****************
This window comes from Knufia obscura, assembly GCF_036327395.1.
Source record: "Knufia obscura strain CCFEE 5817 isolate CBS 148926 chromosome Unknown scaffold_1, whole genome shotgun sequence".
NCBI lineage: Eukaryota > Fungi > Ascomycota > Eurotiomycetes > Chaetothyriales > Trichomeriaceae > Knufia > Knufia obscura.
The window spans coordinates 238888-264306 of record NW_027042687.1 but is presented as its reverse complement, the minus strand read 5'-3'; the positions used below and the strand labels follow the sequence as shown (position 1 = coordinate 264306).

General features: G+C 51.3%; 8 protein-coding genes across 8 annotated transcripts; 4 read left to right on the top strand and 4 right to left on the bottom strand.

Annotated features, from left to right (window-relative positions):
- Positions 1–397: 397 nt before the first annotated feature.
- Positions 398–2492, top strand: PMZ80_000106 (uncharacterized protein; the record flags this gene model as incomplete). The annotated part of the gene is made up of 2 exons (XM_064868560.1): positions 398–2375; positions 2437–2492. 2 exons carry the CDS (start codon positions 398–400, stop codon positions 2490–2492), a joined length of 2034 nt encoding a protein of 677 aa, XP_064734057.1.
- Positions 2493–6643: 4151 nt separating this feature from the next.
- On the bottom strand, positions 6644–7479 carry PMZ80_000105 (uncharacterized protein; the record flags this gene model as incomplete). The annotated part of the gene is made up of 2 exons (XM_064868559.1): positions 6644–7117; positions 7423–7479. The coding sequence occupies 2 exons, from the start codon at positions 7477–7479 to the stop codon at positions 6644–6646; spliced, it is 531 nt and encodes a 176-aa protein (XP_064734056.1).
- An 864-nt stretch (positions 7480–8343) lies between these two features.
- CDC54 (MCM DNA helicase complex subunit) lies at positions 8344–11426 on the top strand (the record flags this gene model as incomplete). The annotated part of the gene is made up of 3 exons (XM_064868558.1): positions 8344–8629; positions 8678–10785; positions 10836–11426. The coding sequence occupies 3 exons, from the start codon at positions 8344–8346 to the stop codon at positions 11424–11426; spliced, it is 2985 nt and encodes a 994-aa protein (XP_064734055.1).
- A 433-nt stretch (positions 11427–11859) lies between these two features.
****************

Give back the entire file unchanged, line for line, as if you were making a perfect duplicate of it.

This window comes from Knufia obscura, assembly GCF_036327395.1.
Source record: "Knufia obscura strain CCFEE 5817 isolate CBS 148926 chromosome Unknown scaffold_1, whole genome shotgun sequence".
NCBI lineage: Eukaryota > Fungi > Ascomycota > Eurotiomycetes > Chaetothyriales > Trichomeriaceae > Knufia > Knufia obscura.
The window spans coordinates 238888-264306 of record NW_027042687.1 but is presented as its reverse complement, the minus strand read 5'-3'; the positions used below and the strand labels follow the sequence as shown (position 1 = coordinate 264306).

General features: G+C 51.3%; 8 protein-coding genes across 8 annotated transcripts; 4 read left to right on the top strand and 4 right to left on the bottom strand.

Annotated features, from left to right (window-relative positions):
- Positions 1–397: 397 nt before the first annotated feature.
- Positions 398–2492, top strand: PMZ80_000106 (uncharacterized protein; the record flags this gene model as incomplete). The annotated part of the gene is made up of 2 exons (XM_064868560.1): positions 398–2375; positions 2437–2492. 2 exons carry the CDS (start codon positions 398–400, stop codon positions 2490–2492), a joined length of 2034 nt encoding a protein of 677 aa, XP_064734057.1.
- Positions 2493–6643: 4151 nt separating this feature from the next.
- On the bottom strand, positions 6644–7479 carry PMZ80_000105 (uncharacterized protein; the record flags this gene model as incomplete). The annotated part of the gene is made up of 2 exons (XM_064868559.1): positions 6644–7117; positions 7423–7479. The coding sequence occupies 2 exons, from the start codon at positions 7477–7479 to the stop codon at positions 6644–6646; spliced, it is 531 nt and encodes a 176-aa protein (XP_064734056.1).
- An 864-nt stretch (positions 7480–8343) lies between these two features.
- CDC54 (MCM DNA helicase complex subunit) lies at positions 8344–11426 on the top strand (the record flags this gene model as incomplete). The annotated part of the gene is made up of 3 exons (XM_064868558.1): positions 8344–8629; positions 8678–10785; positions 10836–11426. The coding sequence occupies 3 exons, from the start codon at positions 8344–8346 to the stop codon at positions 11424–11426; spliced, it is 2985 nt and encodes a 994-aa protein (XP_064734055.1).
- A 433-nt stretch (positions 11427–11859) lies between these two features.